A group of Palo Alto residents is trying to convince the city to retain the Police Department's practice of collecting demographic data at traffic stops.
Lynn Krug, a Midtown resident and an inspector in the city's Utilities Department, said she is collecting endorsements from human rights and labor groups for a petition to keep the data-collection in place.
So far, more than 20 organizations and individuals have signed the petition, including members of the San Mateo Labor Council, the Peninsula Peace and Justice Center and Free at Last.
The City Council agreed to stop collecting data last month as part of its effort to trim the Police Department budget and close the city's General Fund deficit.
The Police Department began collecting demographic data for all police traffic stops about 10 years ago. It has also been publishing reports on traffic-stop data online and periodically presenting them to the City Council.
The reports took on more prominence in November 2008, shortly after former Police Chief Lynne Johnson made comments that many interpreted as an endorsement of racial profiling.
The comments prompted the department to launch a series of initiatives to promote fair and unbiased policing, including regular community meetings with Police Chief Dennis Burns, a new citizen task force to advise Burns and seminars on unbiased policing for police officers.
At the June 6 meeting of the Human Relations Commission, Burns said recent changes in the department should more than make up for losing demographic-date collection. He noted the city now has an independent police auditor and that all police cars now have audio and video cameras that record every traffic stop -- measures that were not in place a decade ago.
"We won't be collecting data, but we'll be shifting our focus elsewhere," Burns said. "Through training, policy development and working with the auditor, we believe we'll be able to achieve the goal of fair and impartial policing."
The commission voted at that meeting to recommend that the department continue collecting the demographic data, but only if it could do so without being forced to cut other police positions. Despite the recommendation, the council ultimately approved a budget that eliminates the crime analyst position responsible for compiling the reports.
City and police officials have maintained in the past that the numbers in the reports are ambiguous and liable to misinterpretation. But John Abraham, a local resident with a doctorate in statistics from Stanford University, has consistently pointed to the reports as evidence that officers pull over black and Hispanic residents much more frequently than white residents.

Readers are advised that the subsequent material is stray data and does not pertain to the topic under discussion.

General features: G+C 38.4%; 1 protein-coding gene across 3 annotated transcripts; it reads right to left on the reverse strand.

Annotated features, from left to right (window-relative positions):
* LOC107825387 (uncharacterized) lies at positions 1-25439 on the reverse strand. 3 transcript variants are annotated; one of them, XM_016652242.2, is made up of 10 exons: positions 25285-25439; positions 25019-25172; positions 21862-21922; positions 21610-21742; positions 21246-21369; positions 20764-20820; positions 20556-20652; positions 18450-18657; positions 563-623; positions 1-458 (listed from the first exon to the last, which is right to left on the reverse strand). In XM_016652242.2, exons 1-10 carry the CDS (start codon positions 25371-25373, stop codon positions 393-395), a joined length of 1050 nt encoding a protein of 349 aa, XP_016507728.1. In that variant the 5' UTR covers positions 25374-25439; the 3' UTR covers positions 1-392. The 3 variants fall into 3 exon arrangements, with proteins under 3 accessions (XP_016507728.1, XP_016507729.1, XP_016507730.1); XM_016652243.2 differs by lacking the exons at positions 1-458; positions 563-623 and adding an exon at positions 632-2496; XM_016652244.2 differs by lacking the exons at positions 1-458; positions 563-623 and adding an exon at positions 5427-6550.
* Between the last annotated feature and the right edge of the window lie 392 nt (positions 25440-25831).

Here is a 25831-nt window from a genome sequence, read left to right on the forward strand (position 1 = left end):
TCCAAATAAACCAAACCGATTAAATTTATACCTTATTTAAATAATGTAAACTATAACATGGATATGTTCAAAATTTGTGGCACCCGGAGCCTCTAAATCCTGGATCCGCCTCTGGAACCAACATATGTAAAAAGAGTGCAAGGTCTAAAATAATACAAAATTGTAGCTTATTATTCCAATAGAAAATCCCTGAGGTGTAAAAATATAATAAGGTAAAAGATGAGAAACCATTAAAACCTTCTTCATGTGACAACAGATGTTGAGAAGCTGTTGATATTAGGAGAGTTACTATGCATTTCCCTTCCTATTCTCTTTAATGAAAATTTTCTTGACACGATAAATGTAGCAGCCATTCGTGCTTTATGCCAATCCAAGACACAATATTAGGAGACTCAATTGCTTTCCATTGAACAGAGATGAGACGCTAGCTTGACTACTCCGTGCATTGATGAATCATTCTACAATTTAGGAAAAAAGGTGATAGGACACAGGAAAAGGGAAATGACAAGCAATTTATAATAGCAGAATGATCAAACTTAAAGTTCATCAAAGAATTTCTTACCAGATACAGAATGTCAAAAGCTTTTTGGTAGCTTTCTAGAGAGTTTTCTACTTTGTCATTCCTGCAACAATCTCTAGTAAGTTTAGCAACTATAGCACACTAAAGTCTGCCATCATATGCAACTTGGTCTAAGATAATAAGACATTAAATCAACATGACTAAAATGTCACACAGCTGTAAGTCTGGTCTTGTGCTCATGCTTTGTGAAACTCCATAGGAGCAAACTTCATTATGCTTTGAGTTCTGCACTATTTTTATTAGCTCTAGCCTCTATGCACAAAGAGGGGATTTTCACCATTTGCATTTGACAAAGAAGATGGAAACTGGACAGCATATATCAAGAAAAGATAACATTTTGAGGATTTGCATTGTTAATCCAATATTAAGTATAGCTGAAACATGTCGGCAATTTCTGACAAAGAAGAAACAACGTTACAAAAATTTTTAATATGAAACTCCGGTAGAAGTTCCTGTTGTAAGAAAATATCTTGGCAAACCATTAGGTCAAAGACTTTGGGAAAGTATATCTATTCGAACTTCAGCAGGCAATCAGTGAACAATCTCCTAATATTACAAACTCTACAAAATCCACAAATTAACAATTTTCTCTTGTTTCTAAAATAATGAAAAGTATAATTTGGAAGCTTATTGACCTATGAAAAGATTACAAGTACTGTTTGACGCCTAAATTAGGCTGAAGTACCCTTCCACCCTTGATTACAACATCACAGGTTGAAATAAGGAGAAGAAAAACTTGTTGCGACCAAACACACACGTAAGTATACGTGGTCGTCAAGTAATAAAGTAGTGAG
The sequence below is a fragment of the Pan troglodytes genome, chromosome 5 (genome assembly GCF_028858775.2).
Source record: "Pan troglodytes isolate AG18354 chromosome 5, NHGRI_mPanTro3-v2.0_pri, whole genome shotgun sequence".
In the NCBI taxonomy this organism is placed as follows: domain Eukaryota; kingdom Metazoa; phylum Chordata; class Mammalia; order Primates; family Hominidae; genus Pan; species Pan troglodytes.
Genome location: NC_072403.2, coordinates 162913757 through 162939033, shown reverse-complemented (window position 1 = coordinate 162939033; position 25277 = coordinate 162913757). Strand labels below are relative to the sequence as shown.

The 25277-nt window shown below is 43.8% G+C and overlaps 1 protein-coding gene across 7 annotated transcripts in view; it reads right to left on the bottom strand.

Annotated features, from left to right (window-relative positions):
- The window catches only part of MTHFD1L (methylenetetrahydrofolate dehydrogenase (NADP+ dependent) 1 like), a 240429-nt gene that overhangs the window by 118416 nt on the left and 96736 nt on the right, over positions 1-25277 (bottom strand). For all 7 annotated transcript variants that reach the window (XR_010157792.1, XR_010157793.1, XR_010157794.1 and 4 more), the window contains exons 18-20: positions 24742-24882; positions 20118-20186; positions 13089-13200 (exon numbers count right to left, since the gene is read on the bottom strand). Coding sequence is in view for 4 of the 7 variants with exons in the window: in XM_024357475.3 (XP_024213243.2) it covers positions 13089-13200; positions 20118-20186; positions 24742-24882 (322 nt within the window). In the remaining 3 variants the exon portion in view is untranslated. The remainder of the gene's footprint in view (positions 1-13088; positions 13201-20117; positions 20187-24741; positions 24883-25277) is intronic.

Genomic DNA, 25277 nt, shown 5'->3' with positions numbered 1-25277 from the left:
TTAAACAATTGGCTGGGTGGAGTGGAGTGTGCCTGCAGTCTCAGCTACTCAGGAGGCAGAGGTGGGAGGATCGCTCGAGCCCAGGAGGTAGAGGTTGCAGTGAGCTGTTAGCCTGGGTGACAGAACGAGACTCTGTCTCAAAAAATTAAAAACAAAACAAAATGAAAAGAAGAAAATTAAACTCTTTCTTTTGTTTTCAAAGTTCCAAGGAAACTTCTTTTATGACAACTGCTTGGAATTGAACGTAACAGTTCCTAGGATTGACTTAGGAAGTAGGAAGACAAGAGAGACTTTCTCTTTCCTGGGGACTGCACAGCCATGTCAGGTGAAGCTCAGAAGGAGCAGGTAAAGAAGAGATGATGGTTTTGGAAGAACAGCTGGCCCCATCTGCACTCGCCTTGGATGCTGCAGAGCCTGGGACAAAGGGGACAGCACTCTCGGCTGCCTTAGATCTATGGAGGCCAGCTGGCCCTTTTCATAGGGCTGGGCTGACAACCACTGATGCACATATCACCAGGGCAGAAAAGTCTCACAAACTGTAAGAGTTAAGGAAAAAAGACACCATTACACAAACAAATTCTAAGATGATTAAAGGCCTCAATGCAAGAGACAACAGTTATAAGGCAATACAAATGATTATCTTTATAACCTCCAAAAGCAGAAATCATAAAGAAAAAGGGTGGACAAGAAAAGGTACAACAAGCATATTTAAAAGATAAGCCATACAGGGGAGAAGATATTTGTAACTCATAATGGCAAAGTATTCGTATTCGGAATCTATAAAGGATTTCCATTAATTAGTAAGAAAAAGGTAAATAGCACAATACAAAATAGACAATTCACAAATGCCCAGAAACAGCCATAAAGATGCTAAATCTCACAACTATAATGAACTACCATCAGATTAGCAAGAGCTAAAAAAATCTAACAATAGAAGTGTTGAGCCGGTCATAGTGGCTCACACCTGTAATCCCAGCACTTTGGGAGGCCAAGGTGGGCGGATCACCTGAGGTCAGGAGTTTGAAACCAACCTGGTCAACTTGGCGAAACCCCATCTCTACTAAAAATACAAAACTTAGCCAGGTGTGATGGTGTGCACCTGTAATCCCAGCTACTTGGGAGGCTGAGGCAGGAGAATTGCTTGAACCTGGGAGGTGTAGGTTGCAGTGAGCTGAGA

Independent Police Auditor Michael Gennaco recommended in a February report that the city continue to collect the traffic-stop data, even after he acknowledged the data's shortcomings.
"More often than not, jurisdictions that have attempted to analyze stop data in the past, have been left unsatisfied and unable to draw any firm or widely accepted conclusions," Gennaco wrote.
"Even more problematic, in some jurisdictions, the same data has been assessed by competing analysts to reach opposite conclusions about whether bias-based policing has occurred."
But he also said data collection carries several important benefits. It "conveys important messages both to the community and within the police department that the city is concerned with the specter of bias-based policing and is not shy about providing to its public such data stop."
The data can also provide the police agency with important information about the work of its officers, even if it can't at this time prove or disprove allegations of bias, Gennaco wrote.
Krug, who last year served as chair of Service Employees International Union, Local 521, had also sent an e-mail to the council this week urging members to restore collection of demographic data. She indicated that the SEIU employee whose position was cut will likely speak at Monday night's council meeting.
The council will begin its meeting at 5:30 p.m. with a closed session to discuss labor negotiations. The regular meeting will follow in the Council Chambers at City Hall, 250 Hamilton Ave.